What is the difference between chiropractic, osteopathy and physiotherapy, how do you decide what is best for you?
Here are the definitions as given by the respective official organizations:
(As defined by the General Chiropractic Council)
Chiropractic is a health profession concerned with the diagnosis, treatment and prevention of mechanical disorders of the musculoskeletal system (bones, joints and muscles), and the effects of these disorders on the function of the nervous system and general health. There is an emphasis on manual treatments including spinal adjustment and other joint and soft-tissue manipulation.
Chiropractors have a specialist interest in neck and back pain but when they assess their patient they take their entire physical, emotional and social wellbeing into account.
Chiropractors use a range of techniques to reduce pain, improve function and increase mobility, with an emphasis on hands-on manipulation of the spine.
They may also offer advice on diet, exercise and lifestyle, and rehabilitation programmes that involve exercises to do in your own time. Some chiropractors may also offer other treatments, such as acupuncture.
(As defined by the General Osteopathic Council)
Osteopathy is a system of diagnosis and treatment for a wide range of medical conditions. It works with the structure and function of the body, and is based on the principle that the well-being of an individual depends on the skeleton, muscles, ligaments and connective tissues functioning smoothly together.
To an osteopath, for your body to work well, its structure must also work well. So osteopaths work to restore your body to a state of balance, where possible without the use of drugs or surgery. Osteopaths use touch, physical manipulation, stretching and massage to increase the mobility of joints, to relieve muscle tension, to enhance the blood and nerve supply to tissues, and to help your body’s own healing mechanisms. They may also provide advice on posture and exercise to aid recovery, promote health and prevent symptoms recurring.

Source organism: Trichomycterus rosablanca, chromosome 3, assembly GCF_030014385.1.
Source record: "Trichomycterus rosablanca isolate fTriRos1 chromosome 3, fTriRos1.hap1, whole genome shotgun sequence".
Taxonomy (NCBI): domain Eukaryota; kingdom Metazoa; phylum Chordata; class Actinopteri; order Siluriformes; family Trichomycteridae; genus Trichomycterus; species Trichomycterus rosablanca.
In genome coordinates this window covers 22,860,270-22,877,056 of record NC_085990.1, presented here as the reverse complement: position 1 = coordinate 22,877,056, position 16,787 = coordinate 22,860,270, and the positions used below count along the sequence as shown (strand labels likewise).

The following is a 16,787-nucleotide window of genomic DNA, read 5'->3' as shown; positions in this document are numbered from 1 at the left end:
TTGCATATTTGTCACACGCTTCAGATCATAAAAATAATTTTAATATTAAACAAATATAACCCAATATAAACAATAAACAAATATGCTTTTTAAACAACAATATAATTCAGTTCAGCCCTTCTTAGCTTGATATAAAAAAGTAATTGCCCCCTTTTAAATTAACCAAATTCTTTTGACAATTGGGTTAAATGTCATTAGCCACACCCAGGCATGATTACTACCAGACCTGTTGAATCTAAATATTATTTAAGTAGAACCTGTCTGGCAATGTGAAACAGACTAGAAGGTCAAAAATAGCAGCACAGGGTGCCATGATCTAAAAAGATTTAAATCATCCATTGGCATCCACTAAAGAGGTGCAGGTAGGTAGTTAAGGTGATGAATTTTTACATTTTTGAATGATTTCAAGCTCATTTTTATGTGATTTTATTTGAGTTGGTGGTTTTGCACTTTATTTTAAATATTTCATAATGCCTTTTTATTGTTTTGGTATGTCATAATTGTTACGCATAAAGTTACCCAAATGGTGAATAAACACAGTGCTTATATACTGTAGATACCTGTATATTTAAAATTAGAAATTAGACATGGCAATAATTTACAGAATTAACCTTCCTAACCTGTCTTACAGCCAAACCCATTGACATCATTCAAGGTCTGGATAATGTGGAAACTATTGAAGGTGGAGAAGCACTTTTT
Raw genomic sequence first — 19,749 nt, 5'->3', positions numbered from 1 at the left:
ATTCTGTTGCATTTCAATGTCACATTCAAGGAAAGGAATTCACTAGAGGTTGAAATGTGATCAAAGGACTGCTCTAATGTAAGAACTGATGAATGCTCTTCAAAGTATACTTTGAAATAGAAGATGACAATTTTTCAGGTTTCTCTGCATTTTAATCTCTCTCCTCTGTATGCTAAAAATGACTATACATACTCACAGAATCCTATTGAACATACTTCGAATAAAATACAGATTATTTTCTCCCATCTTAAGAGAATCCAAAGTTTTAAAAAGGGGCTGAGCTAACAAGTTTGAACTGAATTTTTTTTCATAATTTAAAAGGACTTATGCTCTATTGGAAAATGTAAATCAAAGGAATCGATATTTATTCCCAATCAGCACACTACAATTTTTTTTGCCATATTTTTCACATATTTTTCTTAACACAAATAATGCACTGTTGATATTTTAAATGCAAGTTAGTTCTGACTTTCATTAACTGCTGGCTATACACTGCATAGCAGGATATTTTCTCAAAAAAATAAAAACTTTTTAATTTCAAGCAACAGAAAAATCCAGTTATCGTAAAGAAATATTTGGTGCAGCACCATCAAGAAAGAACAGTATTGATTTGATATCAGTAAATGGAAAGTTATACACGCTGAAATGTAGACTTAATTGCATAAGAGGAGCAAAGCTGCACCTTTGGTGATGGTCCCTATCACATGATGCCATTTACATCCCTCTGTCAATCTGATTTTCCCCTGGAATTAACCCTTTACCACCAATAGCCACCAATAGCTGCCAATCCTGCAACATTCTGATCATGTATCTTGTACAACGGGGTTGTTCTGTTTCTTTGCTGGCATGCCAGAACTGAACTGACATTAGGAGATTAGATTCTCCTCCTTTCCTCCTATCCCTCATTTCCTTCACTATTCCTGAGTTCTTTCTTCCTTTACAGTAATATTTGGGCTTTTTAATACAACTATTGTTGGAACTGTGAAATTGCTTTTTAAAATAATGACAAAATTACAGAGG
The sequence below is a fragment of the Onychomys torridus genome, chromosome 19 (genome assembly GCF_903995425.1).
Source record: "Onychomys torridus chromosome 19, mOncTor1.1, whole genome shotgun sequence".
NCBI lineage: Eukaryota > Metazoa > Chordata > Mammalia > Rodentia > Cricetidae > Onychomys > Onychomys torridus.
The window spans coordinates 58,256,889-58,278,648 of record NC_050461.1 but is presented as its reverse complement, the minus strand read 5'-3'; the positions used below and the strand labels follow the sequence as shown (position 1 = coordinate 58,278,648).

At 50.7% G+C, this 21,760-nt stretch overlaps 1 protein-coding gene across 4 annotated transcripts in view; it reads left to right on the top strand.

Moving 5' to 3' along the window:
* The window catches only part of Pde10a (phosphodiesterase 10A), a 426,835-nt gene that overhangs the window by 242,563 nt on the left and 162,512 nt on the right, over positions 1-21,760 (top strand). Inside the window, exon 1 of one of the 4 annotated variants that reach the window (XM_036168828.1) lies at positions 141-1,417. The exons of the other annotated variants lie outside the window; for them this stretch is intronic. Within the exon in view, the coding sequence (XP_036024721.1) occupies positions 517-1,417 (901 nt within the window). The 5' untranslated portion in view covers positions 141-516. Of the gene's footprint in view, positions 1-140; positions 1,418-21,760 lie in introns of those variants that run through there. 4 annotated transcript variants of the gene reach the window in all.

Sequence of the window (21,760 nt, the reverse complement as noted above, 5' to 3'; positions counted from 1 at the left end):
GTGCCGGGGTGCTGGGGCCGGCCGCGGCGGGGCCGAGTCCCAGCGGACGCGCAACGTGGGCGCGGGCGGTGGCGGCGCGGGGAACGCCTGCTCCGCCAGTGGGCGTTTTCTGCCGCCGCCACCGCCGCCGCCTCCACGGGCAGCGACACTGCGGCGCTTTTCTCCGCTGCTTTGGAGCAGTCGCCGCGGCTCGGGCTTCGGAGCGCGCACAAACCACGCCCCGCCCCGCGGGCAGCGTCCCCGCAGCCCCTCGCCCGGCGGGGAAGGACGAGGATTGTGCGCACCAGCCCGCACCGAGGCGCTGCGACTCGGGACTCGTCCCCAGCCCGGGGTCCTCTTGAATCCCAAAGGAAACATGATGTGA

(As defined by the Chartered Society of Physiotherapy)
Physiotherapy helps restore movement and function when someone is affected by injury, illness or disability. It is a science-based profession and takes a ‘whole person’ approach to health and wellbeing, which includes the patient’s general lifestyle.
At the core is the patient’s involvement in their own care, through education, awareness, empowerment and participation in their treatment.
Physiotherapists help people affected by injury, illness or disability through movement and exercise, manual therapy, education and advice. They maintain health for people of all ages, helping patients to manage pain and prevent disease.
The profession helps to encourage development and facilitate recovery, enabling people to stay in work while helping them to remain independent for as long as possible.
Physiotherapists work in a variety of specialisms in health and social care. Additionally, some physiotherapists are involved in education, research and service management.
And what do we do?
The purpose of the treatment is to reduce pain and restore movement. As a qualified chiropractor and trained in various methods for soft tissue work and joint mobilization, I use these techniques in the way best suited to each individual case.
The gentle, versatile and dexterous chiropractic adjustments are central to our treatment, but quite often their effect can be enhanced by releasing tension in specific muscles and tissues. The aim is always to achieve maximum improvement to the customer’s well-being.
We investigate into the cause of the problem and discuss appropriate measures to eliminate or at least minimise the causes. The proposed measures vary greatly and include for example simple adjustments in the way you sit at work or in your car, or to the position you sleep in. We often introduce exercises, because they can be very effective in preventing the problems from recurring. But they must be tailored to the specific needs and the patient must be able to accommodate them in their daily life. Exercises only help if you actually do them regularly.
I am quite happy to suggest alternative treatment methods if they promise to improve your well-being. Many conditions have several contributing factors, and different health care providers may be better equipped to help with some of these factors.